Customer Service: Easy To Say, Hard To Do

Customer Service: Easy To Say, Hard To Do

We each spend most of our lives being a customer and if we are honest, and much of our experience as a customer is not positive.

Carolyn Smith-Clark

By Carolyn Smith-Clark
Guest Contributor

All businesses have customer service and profit at the top of their objectives, because individuals and organizations understand the link between the two constructs. They are two sides of the same coin. Of the two very important business needs, profitability is an easier concept to grasp because it is a mathematical notion that’s not emotional by nature.

However, customer service is a very subjective idea between the receiver and giver. We each spend most of our lives being a customer and if we are honest, and much of our experience as a customer is not positive. That is why a positive customer experience is such a big deal.

For the business, it is challenging to figure out what will make the customer’s experience a positive one. Everything from product pricing to restroom cleanliness, from the clerk’s product knowledge to personality, dress, voice, smell, impact the customer experience in a positive or negative way. My first store manager Tom Ciechoski presented me with an excellent vision of customer service.

He emphasized that corporate policy is to greet customers as soon as they enter the store. But, Tom’s behavior went beyond just a verbal “hello.” Whenever possible, he came out from behind the counter and escorted the customer to the location of the part, not just pointing the direction to the correct aisle. Tom begins a relationship with the customer to help him solve his automotive problem, not just sell a part.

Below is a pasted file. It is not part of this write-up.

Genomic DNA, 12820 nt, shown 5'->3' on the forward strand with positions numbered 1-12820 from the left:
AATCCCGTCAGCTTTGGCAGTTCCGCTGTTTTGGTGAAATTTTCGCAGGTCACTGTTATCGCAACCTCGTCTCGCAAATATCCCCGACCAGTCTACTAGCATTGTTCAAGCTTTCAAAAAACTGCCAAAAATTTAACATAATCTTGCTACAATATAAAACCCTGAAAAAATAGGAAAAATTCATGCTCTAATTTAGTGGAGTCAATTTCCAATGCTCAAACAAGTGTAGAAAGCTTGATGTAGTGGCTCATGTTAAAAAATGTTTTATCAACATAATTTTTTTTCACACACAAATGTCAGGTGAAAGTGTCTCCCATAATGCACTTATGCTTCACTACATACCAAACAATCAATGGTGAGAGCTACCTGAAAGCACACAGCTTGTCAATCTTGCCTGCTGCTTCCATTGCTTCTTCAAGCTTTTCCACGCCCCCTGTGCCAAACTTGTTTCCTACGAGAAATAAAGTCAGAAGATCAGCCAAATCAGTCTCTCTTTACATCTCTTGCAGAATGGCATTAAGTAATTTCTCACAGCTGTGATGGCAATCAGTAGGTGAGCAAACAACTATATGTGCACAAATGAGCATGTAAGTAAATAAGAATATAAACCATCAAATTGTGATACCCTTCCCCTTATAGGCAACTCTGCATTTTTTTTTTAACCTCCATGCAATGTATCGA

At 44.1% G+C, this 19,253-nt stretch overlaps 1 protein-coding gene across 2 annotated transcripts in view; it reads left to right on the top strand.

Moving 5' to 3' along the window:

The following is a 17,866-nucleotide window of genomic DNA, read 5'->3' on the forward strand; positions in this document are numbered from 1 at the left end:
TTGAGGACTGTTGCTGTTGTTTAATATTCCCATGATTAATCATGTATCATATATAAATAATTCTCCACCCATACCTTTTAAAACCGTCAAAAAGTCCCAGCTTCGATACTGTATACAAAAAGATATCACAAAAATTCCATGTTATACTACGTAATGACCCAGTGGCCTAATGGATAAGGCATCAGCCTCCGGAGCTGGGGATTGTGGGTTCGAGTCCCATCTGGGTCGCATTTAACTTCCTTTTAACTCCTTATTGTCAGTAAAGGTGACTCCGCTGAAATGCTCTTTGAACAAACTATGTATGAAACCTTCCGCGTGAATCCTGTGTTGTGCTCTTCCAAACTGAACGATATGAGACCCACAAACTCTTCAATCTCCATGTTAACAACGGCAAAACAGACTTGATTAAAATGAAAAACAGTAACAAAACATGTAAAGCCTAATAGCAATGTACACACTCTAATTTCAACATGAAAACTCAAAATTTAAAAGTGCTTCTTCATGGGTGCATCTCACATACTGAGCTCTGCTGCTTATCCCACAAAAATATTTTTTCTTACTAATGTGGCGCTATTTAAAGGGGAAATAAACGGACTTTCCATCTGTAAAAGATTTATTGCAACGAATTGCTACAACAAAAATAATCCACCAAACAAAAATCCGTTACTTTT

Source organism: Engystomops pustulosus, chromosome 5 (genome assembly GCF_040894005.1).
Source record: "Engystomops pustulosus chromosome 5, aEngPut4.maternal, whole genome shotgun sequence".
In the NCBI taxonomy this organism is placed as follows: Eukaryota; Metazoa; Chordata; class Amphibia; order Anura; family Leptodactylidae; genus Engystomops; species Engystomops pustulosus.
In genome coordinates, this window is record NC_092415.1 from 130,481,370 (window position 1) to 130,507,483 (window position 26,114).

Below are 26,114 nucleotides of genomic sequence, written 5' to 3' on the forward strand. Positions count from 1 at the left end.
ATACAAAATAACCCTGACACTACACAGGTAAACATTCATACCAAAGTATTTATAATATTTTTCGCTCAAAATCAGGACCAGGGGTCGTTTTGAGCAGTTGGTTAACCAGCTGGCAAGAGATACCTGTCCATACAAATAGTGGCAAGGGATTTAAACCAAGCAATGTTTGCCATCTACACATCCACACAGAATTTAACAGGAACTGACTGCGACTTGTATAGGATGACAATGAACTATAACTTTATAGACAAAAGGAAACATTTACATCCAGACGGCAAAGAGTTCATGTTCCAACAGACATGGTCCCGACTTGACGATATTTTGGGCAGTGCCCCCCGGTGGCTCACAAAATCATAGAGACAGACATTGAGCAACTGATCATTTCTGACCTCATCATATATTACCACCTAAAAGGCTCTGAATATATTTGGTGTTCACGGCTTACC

When the customer is rung out, which leads to profitability, they have had a positive customer experience because of Tom’s customer service behavior. My second store manager Luke Reeder also is a people person. He engages with the customers in a friendly, easy manor regardless of how busy he is with paperwork, inventory or personnel matters.

Both Tom and Luke always made me feel comfortable when I needed help finding a part for a customer. And, they never embarrassed me when I didn’t know something. After all, employees are also customers. So this is what I do to achieve the vision of customer service: Greet customers when they come in. Take them to the aisle whenever possible. Talk to them about what they are working on. Show interest in solving their automotive problem.

This all sounds easy but doing it 100 percent right 100 percent of the time takes work. When I am not in direct contact with a customer, I am still providing service by stocking shelves, cleaning floors, keeping the counter neat, taking out trash, and yes, even cleaning bathrooms.

As a mobile pro out of the store or on the phone in the store, I try to treat all customers as family, friends, or neighbors because many times they are. As the futurist Joel Barker says, “Vision without action is just a dream, action without vision just uses up time, but vision with action can change the world.” Vision and action can help us make sure, “Service is our best part.”

Carolyn Smith-Clark, of Advance Auto Parts, Mt. Airy, Md., has been a part-time mobile pro for five years. She also is a contract instructor at the National Fire Academy where, among many topics, she teaches customer service.

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